Stories about acid attack

Why has PTI’s proposed plan to help acid attack survivors still not come to fruition?

In the Punjab budget, presented in June earlier this year, it was stated that the government would allocate Rs100 million for the ‘Nai Zindagi’ programme, an initiative which would help victims of acid attacks in the province. It has been reported that the financial aid is intended to help the survivors of acid attacks since it will “cover the cost of surgical procedures and provide technical learning, offer no-interest loans, and fix a monthly stipend of between Rs2,000 ($13) to Rs5,000 ($32) for victims.” The commitment to this programme was reiterated in September by the Chief Minister of Punjab, Usman Buzdar.  However, this proposed plan ...

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In a sea of faces, she was the anomaly

She got off from an old rickshaw and paid the driver in small bills. The driver counted the money twice and left without even looking at her. Some would have called the driver rude, but for her this was routine. She started heading towards the crowded market. Such places troubled her, but it’s impossible to find a secluded vegetable market these days. She wore simple clothes, a plain black shalwar kameez and a shawl that covered her head while also slightly covering the left side of her face. She was not someone who would look good in fancy clothes, or ...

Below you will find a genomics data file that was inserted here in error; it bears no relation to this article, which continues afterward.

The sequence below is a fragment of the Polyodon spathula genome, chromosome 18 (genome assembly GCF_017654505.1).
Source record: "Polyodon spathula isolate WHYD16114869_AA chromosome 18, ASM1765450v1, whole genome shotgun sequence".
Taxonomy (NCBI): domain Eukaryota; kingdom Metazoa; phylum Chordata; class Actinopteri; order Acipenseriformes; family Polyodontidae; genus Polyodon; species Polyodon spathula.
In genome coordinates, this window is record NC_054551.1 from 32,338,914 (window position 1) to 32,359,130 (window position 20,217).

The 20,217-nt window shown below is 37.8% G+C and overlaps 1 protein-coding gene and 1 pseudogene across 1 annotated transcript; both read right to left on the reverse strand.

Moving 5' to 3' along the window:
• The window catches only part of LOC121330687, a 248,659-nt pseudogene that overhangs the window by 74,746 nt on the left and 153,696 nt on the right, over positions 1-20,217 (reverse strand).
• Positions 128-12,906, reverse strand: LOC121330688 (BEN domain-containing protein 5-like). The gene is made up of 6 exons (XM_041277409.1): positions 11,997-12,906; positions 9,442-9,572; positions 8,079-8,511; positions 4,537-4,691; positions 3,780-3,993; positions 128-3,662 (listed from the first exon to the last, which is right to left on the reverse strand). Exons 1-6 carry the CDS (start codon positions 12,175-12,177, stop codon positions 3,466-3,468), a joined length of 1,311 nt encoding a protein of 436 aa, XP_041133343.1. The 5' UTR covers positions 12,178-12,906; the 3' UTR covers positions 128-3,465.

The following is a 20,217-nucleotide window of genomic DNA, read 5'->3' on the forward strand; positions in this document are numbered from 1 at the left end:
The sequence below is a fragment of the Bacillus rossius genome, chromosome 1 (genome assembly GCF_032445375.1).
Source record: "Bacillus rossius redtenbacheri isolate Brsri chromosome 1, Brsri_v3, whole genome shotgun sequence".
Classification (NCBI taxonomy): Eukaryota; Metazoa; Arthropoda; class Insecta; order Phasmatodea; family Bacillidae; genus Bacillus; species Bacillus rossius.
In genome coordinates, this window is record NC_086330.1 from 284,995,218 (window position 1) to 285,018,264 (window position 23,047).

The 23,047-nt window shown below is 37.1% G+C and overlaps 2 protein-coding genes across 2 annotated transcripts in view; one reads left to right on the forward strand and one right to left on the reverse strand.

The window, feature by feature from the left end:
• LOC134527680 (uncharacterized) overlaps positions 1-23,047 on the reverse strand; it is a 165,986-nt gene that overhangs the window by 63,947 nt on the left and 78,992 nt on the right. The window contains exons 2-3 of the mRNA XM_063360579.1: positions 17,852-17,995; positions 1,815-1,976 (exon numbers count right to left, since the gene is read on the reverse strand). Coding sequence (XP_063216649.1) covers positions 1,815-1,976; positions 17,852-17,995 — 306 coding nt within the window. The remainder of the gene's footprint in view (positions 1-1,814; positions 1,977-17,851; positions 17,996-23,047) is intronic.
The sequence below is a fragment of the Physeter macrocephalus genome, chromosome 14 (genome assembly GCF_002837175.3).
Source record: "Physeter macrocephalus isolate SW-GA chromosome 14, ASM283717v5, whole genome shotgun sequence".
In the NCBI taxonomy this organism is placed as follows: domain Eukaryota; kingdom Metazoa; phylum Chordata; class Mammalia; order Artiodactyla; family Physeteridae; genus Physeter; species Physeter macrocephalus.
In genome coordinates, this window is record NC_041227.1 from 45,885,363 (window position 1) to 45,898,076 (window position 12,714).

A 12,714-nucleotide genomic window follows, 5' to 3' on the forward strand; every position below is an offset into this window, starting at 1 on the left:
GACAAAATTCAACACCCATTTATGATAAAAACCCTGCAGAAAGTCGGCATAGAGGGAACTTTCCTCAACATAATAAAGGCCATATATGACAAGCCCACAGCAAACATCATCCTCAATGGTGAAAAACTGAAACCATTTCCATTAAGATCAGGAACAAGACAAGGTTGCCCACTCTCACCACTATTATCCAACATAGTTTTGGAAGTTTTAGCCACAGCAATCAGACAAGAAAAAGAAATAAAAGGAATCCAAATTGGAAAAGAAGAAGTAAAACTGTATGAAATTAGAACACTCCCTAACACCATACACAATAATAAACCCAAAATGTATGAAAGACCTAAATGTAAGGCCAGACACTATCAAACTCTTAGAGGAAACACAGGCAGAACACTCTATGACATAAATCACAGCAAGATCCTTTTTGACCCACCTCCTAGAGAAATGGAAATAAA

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That night she became Riffat Bai and everything changed

“Kokhla chapha kay jumairaat ayi hay… jaira picchay murr kay wekkhay odhi shaamat aai hay… kokhla chapha kay jumairaat ayi hay… jaira picchay mur…” their chanting went on and on. (I have hidden the dupatta behind you on Thursday and if you turn your head around, you’ll be in trouble) She dragged herself from the pile in the corner. Steadying herself against the wall, she looked around for her cane. It was in the other corner of the room. She sat back down, sliding against the wall. The paint crackled as she moved, falling down the feeble wall. Holding herself against ...

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Whether the victim is a man or woman, acid attacks are no laughing matter

A terrible incident took place in Multan a few days ago when a young person was attacked with acid, suffering burns on over 50 per cent of their body. Usually – as much as 80 per cent, in fact – when an acid attack takes place in the country, the victim is a woman. In this case, though, the genders were reversed. The victim, a 24-year-old man, had been invited over by a 36-year-old woman to her house. I am sure there is more to it than this, but the woman, who apparently was already married and the mother of ...

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This Women’s Day, our celebrations remain incomplete

There was a time when women would hide their bruised faces with layers of foundation, fake a smile and accompany the husband to a family dinner 20 minutes after being beaten. They would weep in the bathroom when everyone, including the children, had gone to sleep. They thought they were being good wives, upright mothers and chaste women by letting the hurt fester. And then, somehow, somewhere, things began to change. Around 102-years after the first observance of International Women’s Day that took place on March 8 1914, Pakistan’s women are ruffling some feathers. A recent Facebook post of a young woman posting ...

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Why did PTI so strongly oppose the Protection of Women Against Violence Bill?